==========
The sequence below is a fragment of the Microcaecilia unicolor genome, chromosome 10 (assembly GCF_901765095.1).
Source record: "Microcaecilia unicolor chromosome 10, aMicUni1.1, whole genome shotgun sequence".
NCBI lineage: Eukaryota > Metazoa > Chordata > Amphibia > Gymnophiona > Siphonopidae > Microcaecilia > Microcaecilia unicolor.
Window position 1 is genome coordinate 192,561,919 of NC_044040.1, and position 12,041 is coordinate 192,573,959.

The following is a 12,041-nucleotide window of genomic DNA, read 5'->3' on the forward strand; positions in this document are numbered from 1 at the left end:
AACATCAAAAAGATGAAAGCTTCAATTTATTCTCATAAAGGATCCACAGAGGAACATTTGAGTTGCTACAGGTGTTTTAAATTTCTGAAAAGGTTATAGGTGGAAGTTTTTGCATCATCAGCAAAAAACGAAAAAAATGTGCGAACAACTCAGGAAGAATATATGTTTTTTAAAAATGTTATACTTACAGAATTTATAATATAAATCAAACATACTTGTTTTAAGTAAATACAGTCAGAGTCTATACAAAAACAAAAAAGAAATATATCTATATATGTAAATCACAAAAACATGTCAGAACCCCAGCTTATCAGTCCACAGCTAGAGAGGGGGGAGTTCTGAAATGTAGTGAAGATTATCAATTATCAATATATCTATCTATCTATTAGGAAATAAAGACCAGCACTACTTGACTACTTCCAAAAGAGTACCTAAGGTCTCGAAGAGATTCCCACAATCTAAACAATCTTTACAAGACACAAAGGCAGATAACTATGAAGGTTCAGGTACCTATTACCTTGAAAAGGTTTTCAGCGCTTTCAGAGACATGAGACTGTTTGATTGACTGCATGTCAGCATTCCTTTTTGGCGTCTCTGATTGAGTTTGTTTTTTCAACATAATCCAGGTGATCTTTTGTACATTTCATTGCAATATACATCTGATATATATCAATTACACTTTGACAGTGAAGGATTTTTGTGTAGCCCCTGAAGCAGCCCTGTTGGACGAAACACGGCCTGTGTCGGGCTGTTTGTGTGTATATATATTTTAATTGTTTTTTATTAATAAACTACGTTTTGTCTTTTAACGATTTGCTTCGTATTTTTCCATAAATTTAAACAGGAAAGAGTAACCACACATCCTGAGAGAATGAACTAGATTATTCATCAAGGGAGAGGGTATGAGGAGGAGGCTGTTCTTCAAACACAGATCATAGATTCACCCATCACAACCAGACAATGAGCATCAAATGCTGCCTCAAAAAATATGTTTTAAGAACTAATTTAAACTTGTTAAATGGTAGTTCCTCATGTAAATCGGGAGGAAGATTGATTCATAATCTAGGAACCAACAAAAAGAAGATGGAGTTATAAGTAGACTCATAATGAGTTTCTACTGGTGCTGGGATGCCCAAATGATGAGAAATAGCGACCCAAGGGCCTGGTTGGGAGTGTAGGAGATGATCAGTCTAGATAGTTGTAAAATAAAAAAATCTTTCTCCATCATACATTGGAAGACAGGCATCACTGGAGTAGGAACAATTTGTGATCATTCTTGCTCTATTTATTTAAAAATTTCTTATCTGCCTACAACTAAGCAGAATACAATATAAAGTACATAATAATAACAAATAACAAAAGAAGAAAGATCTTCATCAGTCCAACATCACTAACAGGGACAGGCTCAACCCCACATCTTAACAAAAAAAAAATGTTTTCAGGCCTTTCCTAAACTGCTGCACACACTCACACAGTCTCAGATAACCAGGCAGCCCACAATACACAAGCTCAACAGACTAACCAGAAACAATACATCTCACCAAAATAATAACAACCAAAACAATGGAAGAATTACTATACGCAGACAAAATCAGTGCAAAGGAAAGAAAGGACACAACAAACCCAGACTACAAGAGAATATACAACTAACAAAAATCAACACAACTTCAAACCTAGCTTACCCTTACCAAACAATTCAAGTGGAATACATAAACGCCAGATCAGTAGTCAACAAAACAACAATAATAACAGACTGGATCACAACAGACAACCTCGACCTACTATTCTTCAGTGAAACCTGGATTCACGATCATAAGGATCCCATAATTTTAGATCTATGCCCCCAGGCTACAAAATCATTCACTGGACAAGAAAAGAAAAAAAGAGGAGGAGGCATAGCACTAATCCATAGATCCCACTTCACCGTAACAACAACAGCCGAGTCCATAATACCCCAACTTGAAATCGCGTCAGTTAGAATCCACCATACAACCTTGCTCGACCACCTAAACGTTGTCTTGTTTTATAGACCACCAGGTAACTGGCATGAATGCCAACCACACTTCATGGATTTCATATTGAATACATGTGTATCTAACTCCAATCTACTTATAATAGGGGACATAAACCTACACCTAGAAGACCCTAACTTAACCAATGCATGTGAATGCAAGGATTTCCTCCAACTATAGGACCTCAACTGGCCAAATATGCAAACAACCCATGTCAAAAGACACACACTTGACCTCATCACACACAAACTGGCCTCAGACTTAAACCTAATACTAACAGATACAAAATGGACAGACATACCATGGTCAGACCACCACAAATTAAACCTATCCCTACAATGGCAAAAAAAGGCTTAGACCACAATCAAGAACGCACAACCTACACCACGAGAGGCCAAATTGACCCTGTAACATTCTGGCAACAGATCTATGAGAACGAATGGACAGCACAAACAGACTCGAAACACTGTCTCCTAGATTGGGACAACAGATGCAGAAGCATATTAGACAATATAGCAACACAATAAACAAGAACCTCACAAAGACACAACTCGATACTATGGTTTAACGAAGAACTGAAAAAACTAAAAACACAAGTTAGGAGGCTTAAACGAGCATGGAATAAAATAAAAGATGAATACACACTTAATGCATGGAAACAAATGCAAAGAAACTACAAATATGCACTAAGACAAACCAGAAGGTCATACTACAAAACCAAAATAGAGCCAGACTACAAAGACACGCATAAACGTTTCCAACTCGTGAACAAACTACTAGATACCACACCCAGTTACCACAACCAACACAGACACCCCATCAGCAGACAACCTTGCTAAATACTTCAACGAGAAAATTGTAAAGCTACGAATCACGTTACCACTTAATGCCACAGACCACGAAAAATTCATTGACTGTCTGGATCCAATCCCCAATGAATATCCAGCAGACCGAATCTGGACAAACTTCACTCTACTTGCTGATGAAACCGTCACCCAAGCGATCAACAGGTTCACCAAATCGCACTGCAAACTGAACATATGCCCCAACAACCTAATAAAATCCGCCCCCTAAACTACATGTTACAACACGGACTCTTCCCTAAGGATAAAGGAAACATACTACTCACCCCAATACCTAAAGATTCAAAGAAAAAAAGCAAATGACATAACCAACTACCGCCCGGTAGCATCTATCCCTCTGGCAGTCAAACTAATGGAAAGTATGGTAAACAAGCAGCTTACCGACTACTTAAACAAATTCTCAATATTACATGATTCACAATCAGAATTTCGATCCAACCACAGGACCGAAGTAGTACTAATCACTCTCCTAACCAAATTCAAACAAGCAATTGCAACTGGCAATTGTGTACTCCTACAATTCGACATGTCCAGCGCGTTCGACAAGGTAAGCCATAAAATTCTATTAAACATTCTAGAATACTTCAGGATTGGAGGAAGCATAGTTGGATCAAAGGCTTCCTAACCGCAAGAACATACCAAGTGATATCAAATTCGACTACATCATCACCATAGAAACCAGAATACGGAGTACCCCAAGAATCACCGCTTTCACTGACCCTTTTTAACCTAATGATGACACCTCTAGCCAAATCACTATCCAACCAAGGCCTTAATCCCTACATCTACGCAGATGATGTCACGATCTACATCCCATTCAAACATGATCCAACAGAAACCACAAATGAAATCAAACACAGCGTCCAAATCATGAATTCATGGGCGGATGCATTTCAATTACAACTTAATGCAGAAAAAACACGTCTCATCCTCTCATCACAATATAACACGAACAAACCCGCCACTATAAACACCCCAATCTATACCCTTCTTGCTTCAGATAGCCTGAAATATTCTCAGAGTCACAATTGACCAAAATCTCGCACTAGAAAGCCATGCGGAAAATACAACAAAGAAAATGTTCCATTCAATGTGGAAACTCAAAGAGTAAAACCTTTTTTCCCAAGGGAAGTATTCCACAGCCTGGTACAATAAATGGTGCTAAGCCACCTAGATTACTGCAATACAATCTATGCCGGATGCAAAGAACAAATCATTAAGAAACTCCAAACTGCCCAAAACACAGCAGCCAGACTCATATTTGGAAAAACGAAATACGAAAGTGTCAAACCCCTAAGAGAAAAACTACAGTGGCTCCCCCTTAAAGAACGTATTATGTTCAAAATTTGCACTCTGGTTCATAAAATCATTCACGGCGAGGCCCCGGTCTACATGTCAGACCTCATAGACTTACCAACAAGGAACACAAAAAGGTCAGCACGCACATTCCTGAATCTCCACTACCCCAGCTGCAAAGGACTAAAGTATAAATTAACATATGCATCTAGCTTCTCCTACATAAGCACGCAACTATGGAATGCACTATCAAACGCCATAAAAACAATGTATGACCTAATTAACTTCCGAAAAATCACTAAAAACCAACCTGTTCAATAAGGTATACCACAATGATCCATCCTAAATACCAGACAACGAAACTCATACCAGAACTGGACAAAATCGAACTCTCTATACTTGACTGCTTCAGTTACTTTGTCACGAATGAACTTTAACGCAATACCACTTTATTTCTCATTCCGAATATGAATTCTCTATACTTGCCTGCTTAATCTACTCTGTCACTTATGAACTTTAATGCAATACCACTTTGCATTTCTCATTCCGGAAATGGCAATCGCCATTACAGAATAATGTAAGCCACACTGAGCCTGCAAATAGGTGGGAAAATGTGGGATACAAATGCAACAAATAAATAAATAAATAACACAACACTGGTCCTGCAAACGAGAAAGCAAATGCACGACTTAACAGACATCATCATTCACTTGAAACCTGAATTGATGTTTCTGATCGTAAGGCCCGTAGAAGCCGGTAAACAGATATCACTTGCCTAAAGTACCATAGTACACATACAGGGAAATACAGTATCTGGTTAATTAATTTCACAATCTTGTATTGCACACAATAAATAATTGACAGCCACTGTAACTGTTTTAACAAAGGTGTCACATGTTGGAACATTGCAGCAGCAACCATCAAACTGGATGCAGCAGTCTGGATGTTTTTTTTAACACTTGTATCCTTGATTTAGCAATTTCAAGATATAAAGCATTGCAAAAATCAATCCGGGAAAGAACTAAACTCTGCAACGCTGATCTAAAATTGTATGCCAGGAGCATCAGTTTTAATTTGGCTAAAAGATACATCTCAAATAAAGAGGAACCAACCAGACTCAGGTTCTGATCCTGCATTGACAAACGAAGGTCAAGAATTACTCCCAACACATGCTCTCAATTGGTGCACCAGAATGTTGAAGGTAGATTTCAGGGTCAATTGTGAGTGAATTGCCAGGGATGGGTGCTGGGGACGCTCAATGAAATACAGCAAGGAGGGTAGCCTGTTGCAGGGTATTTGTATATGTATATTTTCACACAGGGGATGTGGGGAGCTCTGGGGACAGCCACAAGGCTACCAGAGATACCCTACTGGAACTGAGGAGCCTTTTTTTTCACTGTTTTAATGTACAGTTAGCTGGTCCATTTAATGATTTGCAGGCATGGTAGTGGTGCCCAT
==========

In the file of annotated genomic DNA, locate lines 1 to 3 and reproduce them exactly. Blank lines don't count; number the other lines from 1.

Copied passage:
The sequence below is a fragment of the Microcaecilia unicolor genome, chromosome 10 (assembly GCF_901765095.1).
Source record: "Microcaecilia unicolor chromosome 10, aMicUni1.1, whole genome shotgun sequence".
NCBI lineage: Eukaryota > Metazoa > Chordata > Amphibia > Gymnophiona > Siphonopidae > Microcaecilia > Microcaecilia unicolor.